Definitions for GIGgɪg

This page provides all possible meanings and translations of the word GIG

Princeton's WordNet

  1. gig(noun)

    long and light rowing boat; especially for racing

  2. spear, gig, fizgig, fishgig, lance(noun)

    an implement with a shaft and barbed point used for catching fish

  3. gig(noun)

    a cluster of hooks (without barbs) that is drawn through a school of fish to hook their bodies; used when fish are not biting

  4. gig(noun)

    tender that is a light ship's boat; often for personal use of captain

  5. gig(noun)

    small two-wheeled horse-drawn carriage; with two seats and no hood

  6. gig(noun)

    a booking for musicians

    "they played a gig in New Jersey"

GCIDE

  1. Gig(n.)

    A job for a specified, usually short period of time; -- used especially for the temporary engagements of an entertainer, such as a jazz musician or a rock group; as, a one-week gig in Las Vegas.

Webster Dictionary

  1. Gig(noun)

    a fiddle

  2. Gig(verb)

    to engender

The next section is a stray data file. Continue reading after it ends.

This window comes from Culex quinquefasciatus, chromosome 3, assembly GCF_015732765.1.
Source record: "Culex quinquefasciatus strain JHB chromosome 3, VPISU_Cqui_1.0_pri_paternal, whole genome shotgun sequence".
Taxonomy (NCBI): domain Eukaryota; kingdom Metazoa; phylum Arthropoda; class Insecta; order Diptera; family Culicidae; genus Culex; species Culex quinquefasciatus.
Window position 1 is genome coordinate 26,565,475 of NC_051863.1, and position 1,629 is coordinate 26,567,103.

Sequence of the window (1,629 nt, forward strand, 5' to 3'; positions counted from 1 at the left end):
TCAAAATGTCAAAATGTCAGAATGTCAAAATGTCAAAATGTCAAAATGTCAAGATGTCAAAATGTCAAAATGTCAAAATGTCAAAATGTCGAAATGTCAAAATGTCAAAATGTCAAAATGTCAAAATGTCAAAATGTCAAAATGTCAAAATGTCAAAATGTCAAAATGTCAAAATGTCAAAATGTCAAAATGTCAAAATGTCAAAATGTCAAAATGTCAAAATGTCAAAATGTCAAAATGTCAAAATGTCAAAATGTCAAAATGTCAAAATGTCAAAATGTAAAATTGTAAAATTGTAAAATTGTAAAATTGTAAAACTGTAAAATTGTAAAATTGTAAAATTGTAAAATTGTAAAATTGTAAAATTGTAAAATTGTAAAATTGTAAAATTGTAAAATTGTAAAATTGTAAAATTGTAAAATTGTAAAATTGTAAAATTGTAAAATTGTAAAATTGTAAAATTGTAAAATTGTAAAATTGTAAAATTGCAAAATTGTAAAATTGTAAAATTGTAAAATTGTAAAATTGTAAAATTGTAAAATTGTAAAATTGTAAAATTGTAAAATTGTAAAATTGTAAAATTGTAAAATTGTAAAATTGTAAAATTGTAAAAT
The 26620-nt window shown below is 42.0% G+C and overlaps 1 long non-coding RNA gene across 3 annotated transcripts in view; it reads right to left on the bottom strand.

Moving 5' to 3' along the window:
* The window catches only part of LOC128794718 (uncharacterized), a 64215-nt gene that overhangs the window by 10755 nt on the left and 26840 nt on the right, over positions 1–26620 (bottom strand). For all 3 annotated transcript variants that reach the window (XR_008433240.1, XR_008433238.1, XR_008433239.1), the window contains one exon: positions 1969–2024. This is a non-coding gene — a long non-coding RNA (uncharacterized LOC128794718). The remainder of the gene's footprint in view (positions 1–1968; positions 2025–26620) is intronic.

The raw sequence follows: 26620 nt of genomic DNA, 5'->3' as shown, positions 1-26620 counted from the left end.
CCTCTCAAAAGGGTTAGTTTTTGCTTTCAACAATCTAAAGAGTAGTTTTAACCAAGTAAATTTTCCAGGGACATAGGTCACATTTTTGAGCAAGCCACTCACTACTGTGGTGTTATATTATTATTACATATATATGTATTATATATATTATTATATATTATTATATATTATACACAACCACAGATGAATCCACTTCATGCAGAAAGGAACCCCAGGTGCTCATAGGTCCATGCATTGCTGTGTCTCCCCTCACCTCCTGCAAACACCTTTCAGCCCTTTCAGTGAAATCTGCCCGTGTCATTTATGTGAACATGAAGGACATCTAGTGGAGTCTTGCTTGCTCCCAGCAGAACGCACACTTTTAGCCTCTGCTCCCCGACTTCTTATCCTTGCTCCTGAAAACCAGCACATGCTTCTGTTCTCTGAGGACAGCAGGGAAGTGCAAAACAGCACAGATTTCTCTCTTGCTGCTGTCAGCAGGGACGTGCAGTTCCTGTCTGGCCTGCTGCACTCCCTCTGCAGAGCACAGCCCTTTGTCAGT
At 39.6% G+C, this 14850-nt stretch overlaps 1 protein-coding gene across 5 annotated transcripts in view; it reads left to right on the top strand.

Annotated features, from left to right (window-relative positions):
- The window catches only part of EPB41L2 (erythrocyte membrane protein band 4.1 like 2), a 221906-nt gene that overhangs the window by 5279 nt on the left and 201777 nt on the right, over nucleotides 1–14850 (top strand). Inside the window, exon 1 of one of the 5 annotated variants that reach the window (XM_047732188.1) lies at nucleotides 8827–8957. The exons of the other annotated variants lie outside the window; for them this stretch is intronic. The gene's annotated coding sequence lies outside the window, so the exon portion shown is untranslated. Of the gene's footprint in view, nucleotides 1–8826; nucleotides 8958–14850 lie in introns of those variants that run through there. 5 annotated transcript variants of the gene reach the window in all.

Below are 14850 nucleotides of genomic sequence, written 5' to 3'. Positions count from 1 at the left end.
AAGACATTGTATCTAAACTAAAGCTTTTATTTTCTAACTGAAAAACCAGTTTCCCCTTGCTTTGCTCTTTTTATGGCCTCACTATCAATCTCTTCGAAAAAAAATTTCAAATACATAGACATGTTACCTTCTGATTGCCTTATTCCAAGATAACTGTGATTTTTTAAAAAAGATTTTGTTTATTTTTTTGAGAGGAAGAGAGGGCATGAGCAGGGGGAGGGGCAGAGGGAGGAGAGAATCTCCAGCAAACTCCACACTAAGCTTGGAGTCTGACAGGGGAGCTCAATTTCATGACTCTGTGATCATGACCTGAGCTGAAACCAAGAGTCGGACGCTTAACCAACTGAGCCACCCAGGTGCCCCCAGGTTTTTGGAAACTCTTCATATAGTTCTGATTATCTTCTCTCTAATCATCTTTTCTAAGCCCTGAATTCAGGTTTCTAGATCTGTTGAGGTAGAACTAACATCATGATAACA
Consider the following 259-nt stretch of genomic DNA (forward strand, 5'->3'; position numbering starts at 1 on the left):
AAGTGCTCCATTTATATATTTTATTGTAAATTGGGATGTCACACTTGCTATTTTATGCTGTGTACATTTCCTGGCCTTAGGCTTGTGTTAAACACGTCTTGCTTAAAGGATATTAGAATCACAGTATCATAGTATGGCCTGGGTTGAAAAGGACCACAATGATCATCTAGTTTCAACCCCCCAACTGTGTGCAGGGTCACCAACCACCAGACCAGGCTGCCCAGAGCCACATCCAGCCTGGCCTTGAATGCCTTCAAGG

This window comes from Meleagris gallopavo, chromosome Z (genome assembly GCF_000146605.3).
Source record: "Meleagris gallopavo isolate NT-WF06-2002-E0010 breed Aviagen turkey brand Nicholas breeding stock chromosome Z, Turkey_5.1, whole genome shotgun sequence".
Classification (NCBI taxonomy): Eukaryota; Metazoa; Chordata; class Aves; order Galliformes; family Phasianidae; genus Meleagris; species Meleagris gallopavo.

3. Gig(noun)

    a kind of spear or harpoon. See Fishgig

  4. Gig(verb)

    to fish with a gig

  5. Gig(noun)

    a playful or wanton girl; a giglot

  6. Gig(noun)

    a top or whirligig; any little thing that is whirled round in play

  7. Gig(noun)

    a light carriage, with one pair of wheels, drawn by one horse; a kind of chaise

  8. Gig(noun)

    a long, light rowboat, generally clinkerbuilt, and designed to be fast; a boat appropriated to the use of the commanding officer; as, the captain's gig

  9. Gig(noun)

    a rotatory cylinder, covered with wire teeth or teasels, for teaseling woolen cloth

  10. Origin: [Prob. fr. L. gignere to beget.]

Freebase

  1. Gig

    Gig is slang for a musical engagement in which musicians are hired. Originally coined in the 1920s by jazz musicians, the term, short for the word "engagement", now refers to any aspect of performing such as assisting with performance and attending musical performance. More broadly, the term "gigging" means having paid work, being employed. A gig is sometimes called a "set", referring to the set list of compositions played. The Grove Dictionary of Music and Musicians describes it as "a term commonly applied to a musical engagement of one night's duration only; to undertake such an engagement,". The first documented use of this term in this way appears in 1926: Melody Maker 7 September 1926, with the story byline stating, "One Popular Gig Band Makes Use of a Nicely Printed Booklet."

The New Hacker's Dictionary

  1. gig

    [SI] See quantifiers.


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